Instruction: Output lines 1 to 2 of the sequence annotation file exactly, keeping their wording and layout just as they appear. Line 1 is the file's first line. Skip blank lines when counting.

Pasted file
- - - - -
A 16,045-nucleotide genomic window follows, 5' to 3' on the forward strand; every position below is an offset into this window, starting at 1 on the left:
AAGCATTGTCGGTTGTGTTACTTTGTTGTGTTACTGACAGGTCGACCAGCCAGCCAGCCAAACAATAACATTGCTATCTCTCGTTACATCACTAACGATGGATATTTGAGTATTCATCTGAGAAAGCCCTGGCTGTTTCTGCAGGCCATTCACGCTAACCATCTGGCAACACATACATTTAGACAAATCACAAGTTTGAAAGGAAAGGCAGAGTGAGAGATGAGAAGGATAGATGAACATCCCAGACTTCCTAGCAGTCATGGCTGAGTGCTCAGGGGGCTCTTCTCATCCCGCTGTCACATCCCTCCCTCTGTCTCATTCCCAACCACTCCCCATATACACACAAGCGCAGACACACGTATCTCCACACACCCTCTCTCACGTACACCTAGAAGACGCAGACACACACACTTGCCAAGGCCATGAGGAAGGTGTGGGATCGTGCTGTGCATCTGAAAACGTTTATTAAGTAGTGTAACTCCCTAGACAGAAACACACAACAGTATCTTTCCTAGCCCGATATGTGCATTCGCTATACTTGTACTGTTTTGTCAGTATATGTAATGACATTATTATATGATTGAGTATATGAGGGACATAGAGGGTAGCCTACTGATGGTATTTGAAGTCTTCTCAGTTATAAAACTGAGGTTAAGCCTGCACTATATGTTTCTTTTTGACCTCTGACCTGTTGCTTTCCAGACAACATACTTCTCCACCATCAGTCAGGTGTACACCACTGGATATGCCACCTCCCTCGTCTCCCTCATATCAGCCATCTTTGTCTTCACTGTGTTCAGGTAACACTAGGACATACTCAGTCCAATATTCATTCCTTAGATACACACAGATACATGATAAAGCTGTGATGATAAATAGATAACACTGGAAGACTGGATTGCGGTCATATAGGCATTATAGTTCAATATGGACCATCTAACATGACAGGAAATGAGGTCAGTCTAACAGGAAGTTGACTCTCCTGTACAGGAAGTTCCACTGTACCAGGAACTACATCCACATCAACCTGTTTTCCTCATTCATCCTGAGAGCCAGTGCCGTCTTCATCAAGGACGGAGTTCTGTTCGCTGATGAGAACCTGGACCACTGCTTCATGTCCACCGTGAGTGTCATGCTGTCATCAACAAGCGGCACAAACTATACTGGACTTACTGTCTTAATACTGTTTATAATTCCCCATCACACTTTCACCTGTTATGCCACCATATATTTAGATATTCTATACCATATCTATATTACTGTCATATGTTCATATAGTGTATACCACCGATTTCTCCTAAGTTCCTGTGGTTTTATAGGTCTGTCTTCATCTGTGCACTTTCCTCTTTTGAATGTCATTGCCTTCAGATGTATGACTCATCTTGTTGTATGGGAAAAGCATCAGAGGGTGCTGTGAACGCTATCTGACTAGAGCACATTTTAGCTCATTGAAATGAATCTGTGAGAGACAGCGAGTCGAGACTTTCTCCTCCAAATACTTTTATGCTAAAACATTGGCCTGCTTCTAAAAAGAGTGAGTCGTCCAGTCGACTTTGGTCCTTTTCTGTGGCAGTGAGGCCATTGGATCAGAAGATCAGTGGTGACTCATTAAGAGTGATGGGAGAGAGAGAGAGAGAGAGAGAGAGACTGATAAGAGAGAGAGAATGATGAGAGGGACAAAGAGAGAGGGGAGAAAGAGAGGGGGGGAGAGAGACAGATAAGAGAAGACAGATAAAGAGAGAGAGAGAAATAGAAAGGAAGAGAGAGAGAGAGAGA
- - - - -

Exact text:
A 16,045-nucleotide genomic window follows, 5' to 3' on the forward strand; every position below is an offset into this window, starting at 1 on the left:
AAGCATTGTCGGTTGTGTTACTTTGTTGTGTTACTGACAGGTCGACCAGCCAGCCAGCCAAACAATAACATTGCTATCTCTCGTTACATCACTAACGATGGATATTTGAGTATTCATCTGAGAAAGCCCTGGCTGTTTCTGCAGGCCATTCACGCTAACCATCTGGCAACACATACATTTAGACAAATCACAAGTTTGAAAGGAAAGGCAGAGTGAGAGATGAGAAGGATAGATGAACATCCCAGACTTCCTAGCAGTCATGGCTGAGTGCTCAGGGGGCTCTTCTCATCCCGCTGTCACATCCCTCCCTCTGTCTCATTCCCAACCACTCCCCATATACACACAAGCGCAGACACACGTATCTCCACACACCCTCTCTCACGTACACCTAGAAGACGCAGACACACACACTTGCCAAGGCCATGAGGAAGGTGTGGGATCGTGCTGTGCATCTGAAAACGTTTATTAAGTAGTGTAACTCCCTAGACAGAAACACACAACAGTATCTTTCCTAGCCCGATATGTGCATTCGCTATACTTGTACTGTTTTGTCAGTATATGTAATGACATTATTATATGATTGAGTATATGAGGGACATAGAGGGTAGCCTACTGATGGTATTTGAAGTCTTCTCAGTTATAAAACTGAGGTTAAGCCTGCACTATATGTTTCTTTTTGACCTCTGACCTGTTGCTTTCCAGACAACATACTTCTCCACCATCAGTCAGGTGTACACCACTGGATATGCCACCTCCCTCGTCTCCCTCATATCAGCCATCTTTGTCTTCACTGTGTTCAGGTAACACTAGGACATACTCAGTCCAATATTCATTCCTTAGATACACACAGATACATGATAAAGCTGTGATGATAAATAGATAACACTGGAAGACTGGATTGCGGTCATATAGGCATTATAGTTCAATATGGACCATCTAACATGACAGGAAATGAGGTCAGTCTAACAGGAAGTTGACTCTCCTGTACAGGAAGTTCCACTGTACCAGGAACTACATCCACATCAACCTGTTTTCCTCATTCATCCTGAGAGCCAGTGCCGTCTTCATCAAGGACGGAGTTCTGTTCGCTGATGAGAACCTGGACCACTGCTTCATGTCCACCGTGAGTGTCATGCTGTCATCAACAAGCGGCACAAACTATACTGGACTTACTGTCTTAATACTGTTTATAATTCCCCATCACACTTTCACCTGTTATGCCACCATATATTTAGATATTCTATACCATATCTATATTACTGTCATATGTTCATATAGTGTATACCACCGATTTCTCCTAAGTTCCTGTGGTTTTATAGGTCTGTCTTCATCTGTGCACTTTCCTCTTTTGAATGTCATTGCCTTCAGATGTATGACTCATCTTGTTGTATGGGAAAAGCATCAGAGGGTGCTGTGAACGCTATCTGACTAGAGCACATTTTAGCTCATTGAAATGAATCTGTGAGAGACAGCGAGTCGAGACTTTCTCCTCCAAATACTTTTATGCTAAAACATTGGCCTGCTTCTAAAAAGAGTGAGTCGTCCAGTCGACTTTGGTCCTTTTCTGTGGCAGTGAGGCCATTGGATCAGAAGATCAGTGGTGACTCATTAAGAGTGATGGGAGAGAGAGAGAGAGAGAGAGAGAGACTGATAAGAGAGAGAGAATGATGAGAGGGACAAAGAGAGAGGGGAGAAAGAGAGGGGGGGAGAGAGACAGATAAGAGAAGACAGATAAAGAGAGAGAGAGAAATAGAAAGGAAGAGAGAGAGAGAGAGA